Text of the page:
We have more control over quitting. We can mull it over as long as we want before making the decision to walk away from something. Others may not agree with it, but quitting is mostly our decision. My stepfather, Dan, also supported quitting. During the last week of my hard-working and active high school career he said, “Remember, it’s still not too late to drop out and pursue a different path.” He’s no longer with us to give his opinion on the importance of quitting, but I would guess it had to do with reminding ourselves we always have choices. Quitting is an expression of our personal freedom, he’d probably say.
For those of us who are less comfortable with quitting, how do we decide it’s time to call it a day?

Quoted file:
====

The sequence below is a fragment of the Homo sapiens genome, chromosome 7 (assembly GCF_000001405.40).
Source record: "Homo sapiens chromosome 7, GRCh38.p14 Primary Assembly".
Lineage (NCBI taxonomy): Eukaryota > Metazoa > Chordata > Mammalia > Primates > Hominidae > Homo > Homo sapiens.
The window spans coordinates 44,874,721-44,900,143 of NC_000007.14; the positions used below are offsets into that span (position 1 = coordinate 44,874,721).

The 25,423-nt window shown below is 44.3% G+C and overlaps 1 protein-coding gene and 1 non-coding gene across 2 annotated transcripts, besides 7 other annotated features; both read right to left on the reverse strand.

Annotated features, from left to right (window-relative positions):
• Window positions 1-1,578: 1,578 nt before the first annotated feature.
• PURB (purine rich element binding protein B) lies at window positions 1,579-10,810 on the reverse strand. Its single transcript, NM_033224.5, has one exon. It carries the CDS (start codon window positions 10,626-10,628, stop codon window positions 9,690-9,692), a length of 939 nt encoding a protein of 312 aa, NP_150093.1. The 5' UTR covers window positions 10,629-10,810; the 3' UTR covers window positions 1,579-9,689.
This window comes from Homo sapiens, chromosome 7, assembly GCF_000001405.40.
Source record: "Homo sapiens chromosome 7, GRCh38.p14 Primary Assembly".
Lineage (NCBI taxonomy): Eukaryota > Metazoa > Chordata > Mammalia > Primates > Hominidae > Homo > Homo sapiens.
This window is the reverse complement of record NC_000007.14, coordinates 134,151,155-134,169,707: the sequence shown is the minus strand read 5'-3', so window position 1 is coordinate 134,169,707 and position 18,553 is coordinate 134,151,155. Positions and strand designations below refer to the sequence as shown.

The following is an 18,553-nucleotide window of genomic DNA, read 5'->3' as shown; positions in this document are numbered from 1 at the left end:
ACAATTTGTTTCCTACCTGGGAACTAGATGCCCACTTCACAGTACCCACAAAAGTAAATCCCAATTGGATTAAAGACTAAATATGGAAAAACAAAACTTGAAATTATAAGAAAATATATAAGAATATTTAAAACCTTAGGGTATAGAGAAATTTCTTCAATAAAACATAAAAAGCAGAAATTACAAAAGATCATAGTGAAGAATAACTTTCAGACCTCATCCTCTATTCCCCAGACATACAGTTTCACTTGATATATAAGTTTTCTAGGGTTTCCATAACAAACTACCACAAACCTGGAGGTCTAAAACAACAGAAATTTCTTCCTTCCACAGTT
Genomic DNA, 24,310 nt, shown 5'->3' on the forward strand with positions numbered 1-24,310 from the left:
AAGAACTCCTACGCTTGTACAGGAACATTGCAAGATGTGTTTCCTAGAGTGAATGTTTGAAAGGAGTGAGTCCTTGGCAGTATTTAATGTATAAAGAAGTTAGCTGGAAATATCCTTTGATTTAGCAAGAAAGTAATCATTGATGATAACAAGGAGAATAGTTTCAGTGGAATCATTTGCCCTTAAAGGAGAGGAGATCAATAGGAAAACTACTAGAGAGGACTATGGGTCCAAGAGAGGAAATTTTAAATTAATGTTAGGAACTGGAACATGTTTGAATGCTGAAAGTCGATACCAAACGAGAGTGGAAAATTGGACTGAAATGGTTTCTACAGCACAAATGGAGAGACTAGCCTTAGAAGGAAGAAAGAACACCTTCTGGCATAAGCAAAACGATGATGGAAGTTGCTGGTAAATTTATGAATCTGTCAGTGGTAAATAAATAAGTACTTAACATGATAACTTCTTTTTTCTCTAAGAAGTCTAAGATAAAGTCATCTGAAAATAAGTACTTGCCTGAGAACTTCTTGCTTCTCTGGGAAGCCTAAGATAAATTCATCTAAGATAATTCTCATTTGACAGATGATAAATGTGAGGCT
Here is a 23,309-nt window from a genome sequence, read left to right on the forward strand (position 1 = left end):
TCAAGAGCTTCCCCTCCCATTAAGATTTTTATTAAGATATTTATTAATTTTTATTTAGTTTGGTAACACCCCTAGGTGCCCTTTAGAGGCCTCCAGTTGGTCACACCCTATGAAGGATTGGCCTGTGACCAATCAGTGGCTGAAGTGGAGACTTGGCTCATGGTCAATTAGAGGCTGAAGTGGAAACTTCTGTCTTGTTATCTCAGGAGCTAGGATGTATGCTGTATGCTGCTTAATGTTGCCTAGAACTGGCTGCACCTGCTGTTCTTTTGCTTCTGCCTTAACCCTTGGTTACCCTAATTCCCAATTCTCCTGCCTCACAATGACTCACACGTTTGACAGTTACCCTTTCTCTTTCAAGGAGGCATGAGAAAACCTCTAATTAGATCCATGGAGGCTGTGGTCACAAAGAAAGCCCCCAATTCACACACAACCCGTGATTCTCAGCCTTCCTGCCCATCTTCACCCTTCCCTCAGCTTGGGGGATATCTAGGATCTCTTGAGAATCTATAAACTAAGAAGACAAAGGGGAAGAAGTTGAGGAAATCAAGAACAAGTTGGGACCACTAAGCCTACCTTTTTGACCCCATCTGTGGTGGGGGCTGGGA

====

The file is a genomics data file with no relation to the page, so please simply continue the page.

Five Things to Discuss with Your Child When S/he is Considering Quitting:
1. Has your child followed the full arc of the experience? Has she, for example, played the viola long enough that she’s had good days and rough days, satisfying weeks and disheartening ones? If not, it’s possible she is quitting on the early side.
2. Is your child at a point where he consistently has more bad days than positive ones with this activity? If he’s done it for a while already, this may be a sign it’s time to quit.
3. Has a requirement of the activity recently changed? This year practices are much longer, or your child has to travel far away for meets, or a new teacher has a much different approach?